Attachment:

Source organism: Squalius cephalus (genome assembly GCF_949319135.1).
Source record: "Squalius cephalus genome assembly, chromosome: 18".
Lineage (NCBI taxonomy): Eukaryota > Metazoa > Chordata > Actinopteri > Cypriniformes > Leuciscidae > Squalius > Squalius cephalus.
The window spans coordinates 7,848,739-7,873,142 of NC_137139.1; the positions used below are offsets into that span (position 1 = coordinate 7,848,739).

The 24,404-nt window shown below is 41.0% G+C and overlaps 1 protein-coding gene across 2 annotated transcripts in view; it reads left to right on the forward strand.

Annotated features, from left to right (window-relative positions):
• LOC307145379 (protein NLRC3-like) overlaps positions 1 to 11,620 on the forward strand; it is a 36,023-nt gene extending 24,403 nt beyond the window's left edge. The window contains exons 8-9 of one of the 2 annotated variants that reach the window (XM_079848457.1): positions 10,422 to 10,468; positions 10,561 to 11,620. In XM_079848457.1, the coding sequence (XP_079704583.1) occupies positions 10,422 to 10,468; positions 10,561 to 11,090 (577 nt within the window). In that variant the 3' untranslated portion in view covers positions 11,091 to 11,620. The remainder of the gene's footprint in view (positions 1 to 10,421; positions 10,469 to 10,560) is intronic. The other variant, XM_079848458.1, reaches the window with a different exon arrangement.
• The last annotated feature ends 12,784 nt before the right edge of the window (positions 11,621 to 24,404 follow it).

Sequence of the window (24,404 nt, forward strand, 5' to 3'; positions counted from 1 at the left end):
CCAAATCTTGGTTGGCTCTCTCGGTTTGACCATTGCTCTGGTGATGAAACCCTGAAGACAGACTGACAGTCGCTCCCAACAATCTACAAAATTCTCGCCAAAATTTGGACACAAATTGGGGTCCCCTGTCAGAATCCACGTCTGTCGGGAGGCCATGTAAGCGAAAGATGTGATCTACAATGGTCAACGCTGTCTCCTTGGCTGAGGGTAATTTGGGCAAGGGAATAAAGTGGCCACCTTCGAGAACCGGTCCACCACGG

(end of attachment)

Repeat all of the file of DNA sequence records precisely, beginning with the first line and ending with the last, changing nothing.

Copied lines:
Source organism: Squalius cephalus (genome assembly GCF_949319135.1).
Source record: "Squalius cephalus genome assembly, chromosome: 18".
Lineage (NCBI taxonomy): Eukaryota > Metazoa > Chordata > Actinopteri > Cypriniformes > Leuciscidae > Squalius > Squalius cephalus.
The window spans coordinates 7,848,739-7,873,142 of NC_137139.1; the positions used below are offsets into that span (position 1 = coordinate 7,848,739).

The 24,404-nt window shown below is 41.0% G+C and overlaps 1 protein-coding gene across 2 annotated transcripts in view; it reads left to right on the forward strand.

Annotated features, from left to right (window-relative positions):
• LOC307145379 (protein NLRC3-like) overlaps positions 1 to 11,620 on the forward strand; it is a 36,023-nt gene extending 24,403 nt beyond the window's left edge. The window contains exons 8-9 of one of the 2 annotated variants that reach the window (XM_079848457.1): positions 10,422 to 10,468; positions 10,561 to 11,620. In XM_079848457.1, the coding sequence (XP_079704583.1) occupies positions 10,422 to 10,468; positions 10,561 to 11,090 (577 nt within the window). In that variant the 3' untranslated portion in view covers positions 11,091 to 11,620. The remainder of the gene's footprint in view (positions 1 to 10,421; positions 10,469 to 10,560) is intronic. The other variant, XM_079848458.1, reaches the window with a different exon arrangement.
• The last annotated feature ends 12,784 nt before the right edge of the window (positions 11,621 to 24,404 follow it).

Sequence of the window (24,404 nt, forward strand, 5' to 3'; positions counted from 1 at the left end):
CCAAATCTTGGTTGGCTCTCTCGGTTTGACCATTGCTCTGGTGATGAAACCCTGAAGACAGACTGACAGTCGCTCCCAACAATCTACAAAATTCTCGCCAAAATTTGGACACAAATTGGGGTCCCCTGTCAGAATCCACGTCTGTCGGGAGGCCATGTAAGCGAAAGATGTGATCTACAATGGTCAACGCTGTCTCCTTGGCTGAGGGTAATTTGGGCAAGGGAATAAAGTGGCCACCTTCGAGAACCGGTCCACCACGG